This question came up when I was reading about substances with negative thermal expansion. The article by Takenaka [1] gives a good list of materials displaying negative thermal expansion. I noticed that almost all the substances mentioned are alloys or crystals, with not a single pure metal included.

This raised the question: Do all metals expand on heating? If so, why? If not, give an example of a metal that contracts on heating.


  1. Takenaka, K. Negative Thermal Expansion Materials: Technological Key for Control of Thermal Expansion. Sci. Technol. Adv. Mater. 2012, 13 (1), 013001. DOI: 10.1088/1468-6996/13/1/013001.
  • $\begingroup$ @andselisk how do you get that "reference" text? Do you copy it from somewhere or do you type it out manually? $\endgroup$ May 16, 2020 at 15:46
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    $\begingroup$ There sure are also pure metals like that, as mentioned in earlier answer. $\endgroup$
    – Mithoron
    May 16, 2020 at 15:49
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    $\begingroup$ @AniruddhaDeb I use Zotero and ACS style file. There is also a simplified online version, ZoteroBib, if you don't feel like installing and configuring stuff. $\endgroup$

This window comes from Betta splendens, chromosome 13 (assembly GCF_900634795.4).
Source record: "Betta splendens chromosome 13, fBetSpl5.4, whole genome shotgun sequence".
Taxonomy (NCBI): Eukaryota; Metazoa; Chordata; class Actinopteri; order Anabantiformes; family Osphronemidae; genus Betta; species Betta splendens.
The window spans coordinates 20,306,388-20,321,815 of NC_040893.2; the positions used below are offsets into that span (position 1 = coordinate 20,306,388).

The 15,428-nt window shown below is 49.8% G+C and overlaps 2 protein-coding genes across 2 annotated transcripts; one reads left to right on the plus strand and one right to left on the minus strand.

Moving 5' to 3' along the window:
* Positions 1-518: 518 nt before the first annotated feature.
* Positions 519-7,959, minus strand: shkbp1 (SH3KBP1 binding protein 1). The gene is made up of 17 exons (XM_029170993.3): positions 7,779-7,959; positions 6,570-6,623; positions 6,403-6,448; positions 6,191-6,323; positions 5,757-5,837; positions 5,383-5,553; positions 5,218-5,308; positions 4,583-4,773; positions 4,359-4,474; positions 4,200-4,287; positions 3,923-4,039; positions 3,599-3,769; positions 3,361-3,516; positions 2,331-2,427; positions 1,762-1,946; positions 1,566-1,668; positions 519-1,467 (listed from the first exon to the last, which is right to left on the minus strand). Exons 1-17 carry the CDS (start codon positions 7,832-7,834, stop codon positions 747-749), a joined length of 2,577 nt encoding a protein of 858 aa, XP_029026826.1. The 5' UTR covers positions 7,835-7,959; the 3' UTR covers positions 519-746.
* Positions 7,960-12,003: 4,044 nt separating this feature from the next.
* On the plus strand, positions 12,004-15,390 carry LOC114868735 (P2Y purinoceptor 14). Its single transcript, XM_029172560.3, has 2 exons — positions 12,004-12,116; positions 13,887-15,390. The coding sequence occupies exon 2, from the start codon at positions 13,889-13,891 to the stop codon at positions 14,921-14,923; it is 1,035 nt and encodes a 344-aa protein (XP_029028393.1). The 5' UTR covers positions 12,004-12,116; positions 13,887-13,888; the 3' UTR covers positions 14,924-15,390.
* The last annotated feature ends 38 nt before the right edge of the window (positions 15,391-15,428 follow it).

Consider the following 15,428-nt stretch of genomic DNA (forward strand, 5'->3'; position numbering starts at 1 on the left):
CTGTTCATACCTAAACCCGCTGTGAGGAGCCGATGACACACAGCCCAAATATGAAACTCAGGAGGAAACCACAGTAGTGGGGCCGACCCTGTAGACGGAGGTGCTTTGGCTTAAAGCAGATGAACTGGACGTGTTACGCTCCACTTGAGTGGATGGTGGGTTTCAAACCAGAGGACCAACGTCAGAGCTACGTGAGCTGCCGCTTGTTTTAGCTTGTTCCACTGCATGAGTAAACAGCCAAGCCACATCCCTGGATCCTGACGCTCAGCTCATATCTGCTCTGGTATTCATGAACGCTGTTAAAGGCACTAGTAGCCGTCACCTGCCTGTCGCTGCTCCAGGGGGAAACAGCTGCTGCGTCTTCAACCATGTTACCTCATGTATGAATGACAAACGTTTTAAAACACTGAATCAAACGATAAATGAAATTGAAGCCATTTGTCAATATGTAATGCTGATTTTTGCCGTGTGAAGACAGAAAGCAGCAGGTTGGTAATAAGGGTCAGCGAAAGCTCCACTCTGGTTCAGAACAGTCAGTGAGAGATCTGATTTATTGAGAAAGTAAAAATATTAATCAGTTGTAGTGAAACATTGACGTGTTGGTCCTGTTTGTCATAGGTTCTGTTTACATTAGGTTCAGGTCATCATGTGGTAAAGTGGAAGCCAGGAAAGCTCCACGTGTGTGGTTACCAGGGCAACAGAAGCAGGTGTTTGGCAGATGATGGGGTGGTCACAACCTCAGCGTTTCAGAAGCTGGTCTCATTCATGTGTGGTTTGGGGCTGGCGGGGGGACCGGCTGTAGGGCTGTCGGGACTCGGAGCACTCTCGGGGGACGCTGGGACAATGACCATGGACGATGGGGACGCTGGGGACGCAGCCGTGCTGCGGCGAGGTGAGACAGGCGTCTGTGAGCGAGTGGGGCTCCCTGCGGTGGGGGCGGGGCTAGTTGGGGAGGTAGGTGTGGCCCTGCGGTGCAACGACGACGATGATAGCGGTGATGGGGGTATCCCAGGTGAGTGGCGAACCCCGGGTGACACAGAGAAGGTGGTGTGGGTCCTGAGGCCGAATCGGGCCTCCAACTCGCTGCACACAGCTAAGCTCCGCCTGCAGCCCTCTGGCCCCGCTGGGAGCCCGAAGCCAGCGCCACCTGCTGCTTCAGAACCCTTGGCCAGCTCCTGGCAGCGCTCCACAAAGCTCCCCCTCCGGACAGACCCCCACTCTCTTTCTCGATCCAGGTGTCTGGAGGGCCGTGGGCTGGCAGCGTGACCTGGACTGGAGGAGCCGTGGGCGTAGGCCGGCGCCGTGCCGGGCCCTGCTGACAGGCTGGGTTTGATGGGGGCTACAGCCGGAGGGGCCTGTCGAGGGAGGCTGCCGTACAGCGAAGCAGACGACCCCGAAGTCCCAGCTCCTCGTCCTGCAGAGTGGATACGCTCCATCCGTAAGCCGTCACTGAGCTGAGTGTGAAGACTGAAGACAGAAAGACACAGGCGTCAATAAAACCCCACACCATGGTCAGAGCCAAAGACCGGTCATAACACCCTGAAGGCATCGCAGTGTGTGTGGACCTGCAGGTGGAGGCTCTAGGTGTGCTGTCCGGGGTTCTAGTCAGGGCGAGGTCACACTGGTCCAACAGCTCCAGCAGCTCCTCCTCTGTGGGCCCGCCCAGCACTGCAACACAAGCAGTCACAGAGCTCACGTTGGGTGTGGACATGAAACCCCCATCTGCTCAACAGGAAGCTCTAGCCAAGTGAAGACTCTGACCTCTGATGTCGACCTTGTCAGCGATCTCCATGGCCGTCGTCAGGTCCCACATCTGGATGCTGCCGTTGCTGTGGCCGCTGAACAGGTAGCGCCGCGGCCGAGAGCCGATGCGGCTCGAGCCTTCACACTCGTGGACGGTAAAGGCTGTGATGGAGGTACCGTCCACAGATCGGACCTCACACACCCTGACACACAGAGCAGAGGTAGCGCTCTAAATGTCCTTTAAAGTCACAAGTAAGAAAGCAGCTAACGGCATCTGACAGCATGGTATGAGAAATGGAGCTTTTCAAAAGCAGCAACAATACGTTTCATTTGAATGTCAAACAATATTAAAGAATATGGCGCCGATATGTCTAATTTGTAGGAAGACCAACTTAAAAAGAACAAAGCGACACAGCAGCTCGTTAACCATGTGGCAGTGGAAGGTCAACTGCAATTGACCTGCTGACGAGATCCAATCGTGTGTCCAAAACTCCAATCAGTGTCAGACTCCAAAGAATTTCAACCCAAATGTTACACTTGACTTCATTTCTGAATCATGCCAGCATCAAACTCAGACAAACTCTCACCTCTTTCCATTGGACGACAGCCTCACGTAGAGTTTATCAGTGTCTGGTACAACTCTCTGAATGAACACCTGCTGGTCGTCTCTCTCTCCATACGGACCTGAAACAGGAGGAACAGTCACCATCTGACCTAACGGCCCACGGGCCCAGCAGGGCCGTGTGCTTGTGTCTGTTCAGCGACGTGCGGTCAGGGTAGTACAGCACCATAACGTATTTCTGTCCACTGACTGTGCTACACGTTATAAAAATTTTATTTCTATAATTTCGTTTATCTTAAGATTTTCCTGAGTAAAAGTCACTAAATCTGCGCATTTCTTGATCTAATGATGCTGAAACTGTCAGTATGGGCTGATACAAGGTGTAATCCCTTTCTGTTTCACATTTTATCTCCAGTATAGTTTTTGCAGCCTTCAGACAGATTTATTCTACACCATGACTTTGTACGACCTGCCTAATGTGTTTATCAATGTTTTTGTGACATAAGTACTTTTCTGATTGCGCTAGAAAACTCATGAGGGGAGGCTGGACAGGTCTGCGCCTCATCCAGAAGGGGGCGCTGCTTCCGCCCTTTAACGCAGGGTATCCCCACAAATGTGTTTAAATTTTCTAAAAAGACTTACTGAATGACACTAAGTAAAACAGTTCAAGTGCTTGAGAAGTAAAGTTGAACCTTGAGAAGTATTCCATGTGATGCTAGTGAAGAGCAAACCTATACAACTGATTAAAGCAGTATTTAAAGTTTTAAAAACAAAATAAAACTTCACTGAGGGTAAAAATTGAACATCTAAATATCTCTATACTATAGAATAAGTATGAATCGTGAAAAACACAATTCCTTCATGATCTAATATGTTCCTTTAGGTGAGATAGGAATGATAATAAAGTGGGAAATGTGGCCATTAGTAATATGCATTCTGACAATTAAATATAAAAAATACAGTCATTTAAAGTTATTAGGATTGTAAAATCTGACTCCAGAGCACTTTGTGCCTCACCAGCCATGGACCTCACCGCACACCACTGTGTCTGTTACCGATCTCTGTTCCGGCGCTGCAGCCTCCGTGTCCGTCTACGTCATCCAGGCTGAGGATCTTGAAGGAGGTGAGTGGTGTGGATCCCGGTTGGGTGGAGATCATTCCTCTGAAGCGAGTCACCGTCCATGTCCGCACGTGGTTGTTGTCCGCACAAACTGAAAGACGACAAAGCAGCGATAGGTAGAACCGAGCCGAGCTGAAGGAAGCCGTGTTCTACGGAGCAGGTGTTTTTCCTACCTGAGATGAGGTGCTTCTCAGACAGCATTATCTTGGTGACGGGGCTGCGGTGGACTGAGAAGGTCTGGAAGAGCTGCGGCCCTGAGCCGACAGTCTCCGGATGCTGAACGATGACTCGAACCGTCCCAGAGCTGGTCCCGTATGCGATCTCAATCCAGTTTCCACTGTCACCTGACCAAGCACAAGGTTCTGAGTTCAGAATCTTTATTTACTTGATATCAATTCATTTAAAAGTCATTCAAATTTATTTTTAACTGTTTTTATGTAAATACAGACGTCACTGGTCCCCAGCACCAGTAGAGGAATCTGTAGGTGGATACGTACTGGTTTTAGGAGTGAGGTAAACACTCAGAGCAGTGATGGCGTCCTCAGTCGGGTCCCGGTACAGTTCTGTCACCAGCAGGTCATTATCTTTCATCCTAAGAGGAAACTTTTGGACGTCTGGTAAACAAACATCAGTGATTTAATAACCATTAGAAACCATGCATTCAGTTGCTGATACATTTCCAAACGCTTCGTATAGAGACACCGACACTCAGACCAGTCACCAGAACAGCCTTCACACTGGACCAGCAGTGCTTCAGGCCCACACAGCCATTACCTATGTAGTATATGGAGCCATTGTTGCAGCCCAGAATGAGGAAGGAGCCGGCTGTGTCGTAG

– andselisk
    May 16, 2020 at 15:52
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    $\begingroup$ Depends on the temperature range. Many pure metals do some odd things at low temperature. $\endgroup$
    – Jon Custer
    May 16, 2020 at 16:04
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    $\begingroup$ From andselisk's answer^ "(...) certain liquid-solid phase transitions are accompanied by negative thermal expansion (NTE). This also includes elements (Si,Ga,Ge,Sb,Bi,Pu) - your question is subset to earlier one and metals are also "materials". $\endgroup$
    – Mithoron
    May 16, 2020 at 16:25


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